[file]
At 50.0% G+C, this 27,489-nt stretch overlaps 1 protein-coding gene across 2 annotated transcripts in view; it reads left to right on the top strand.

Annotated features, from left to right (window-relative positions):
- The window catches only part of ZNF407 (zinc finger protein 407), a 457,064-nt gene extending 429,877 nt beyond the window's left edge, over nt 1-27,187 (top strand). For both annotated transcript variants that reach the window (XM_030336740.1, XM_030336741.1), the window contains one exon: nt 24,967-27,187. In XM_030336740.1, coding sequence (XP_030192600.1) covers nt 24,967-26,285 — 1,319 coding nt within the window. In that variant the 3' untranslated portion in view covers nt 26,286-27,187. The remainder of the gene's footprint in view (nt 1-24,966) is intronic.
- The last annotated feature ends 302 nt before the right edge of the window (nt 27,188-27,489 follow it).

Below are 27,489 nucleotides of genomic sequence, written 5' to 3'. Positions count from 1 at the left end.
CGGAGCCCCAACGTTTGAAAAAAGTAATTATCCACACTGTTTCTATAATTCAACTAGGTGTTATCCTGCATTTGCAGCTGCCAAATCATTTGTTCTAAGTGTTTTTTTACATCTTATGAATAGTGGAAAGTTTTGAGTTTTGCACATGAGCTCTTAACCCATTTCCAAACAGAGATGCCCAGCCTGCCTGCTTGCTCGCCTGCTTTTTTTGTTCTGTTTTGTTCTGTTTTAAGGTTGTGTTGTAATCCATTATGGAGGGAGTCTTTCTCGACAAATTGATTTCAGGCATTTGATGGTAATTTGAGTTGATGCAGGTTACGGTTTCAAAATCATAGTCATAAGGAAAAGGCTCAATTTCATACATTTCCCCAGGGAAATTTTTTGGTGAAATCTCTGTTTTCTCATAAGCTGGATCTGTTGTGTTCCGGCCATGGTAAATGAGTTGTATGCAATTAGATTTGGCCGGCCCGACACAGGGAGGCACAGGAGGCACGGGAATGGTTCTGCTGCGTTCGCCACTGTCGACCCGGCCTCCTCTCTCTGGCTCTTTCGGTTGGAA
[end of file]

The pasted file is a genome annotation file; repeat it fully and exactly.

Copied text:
At 50.0% G+C, this 27,489-nt stretch overlaps 1 protein-coding gene across 2 annotated transcripts in view; it reads left to right on the top strand.

Annotated features, from left to right (window-relative positions):
- The window catches only part of ZNF407 (zinc finger protein 407), a 457,064-nt gene extending 429,877 nt beyond the window's left edge, over nt 1-27,187 (top strand). For both annotated transcript variants that reach the window (XM_030336740.1, XM_030336741.1), the window contains one exon: nt 24,967-27,187. In XM_030336740.1, coding sequence (XP_030192600.1) covers nt 24,967-26,285 — 1,319 coding nt within the window. In that variant the 3' untranslated portion in view covers nt 26,286-27,187. The remainder of the gene's footprint in view (nt 1-24,966) is intronic.
- The last annotated feature ends 302 nt before the right edge of the window (nt 27,188-27,489 follow it).

Below are 27,489 nucleotides of genomic sequence, written 5' to 3'. Positions count from 1 at the left end.
CGGAGCCCCAACGTTTGAAAAAAGTAATTATCCACACTGTTTCTATAATTCAACTAGGTGTTATCCTGCATTTGCAGCTGCCAAATCATTTGTTCTAAGTGTTTTTTTACATCTTATGAATAGTGGAAAGTTTTGAGTTTTGCACATGAGCTCTTAACCCATTTCCAAACAGAGATGCCCAGCCTGCCTGCTTGCTCGCCTGCTTTTTTTGTTCTGTTTTGTTCTGTTTTAAGGTTGTGTTGTAATCCATTATGGAGGGAGTCTTTCTCGACAAATTGATTTCAGGCATTTGATGGTAATTTGAGTTGATGCAGGTTACGGTTTCAAAATCATAGTCATAAGGAAAAGGCTCAATTTCATACATTTCCCCAGGGAAATTTTTTGGTGAAATCTCTGTTTTCTCATAAGCTGGATCTGTTGTGTTCCGGCCATGGTAAATGAGTTGTATGCAATTAGATTTGGCCGGCCCGACACAGGGAGGCACAGGAGGCACGGGAATGGTTCTGCTGCGTTCGCCACTGTCGACCCGGCCTCCTCTCTCTGGCTCTTTCGGTTGGAA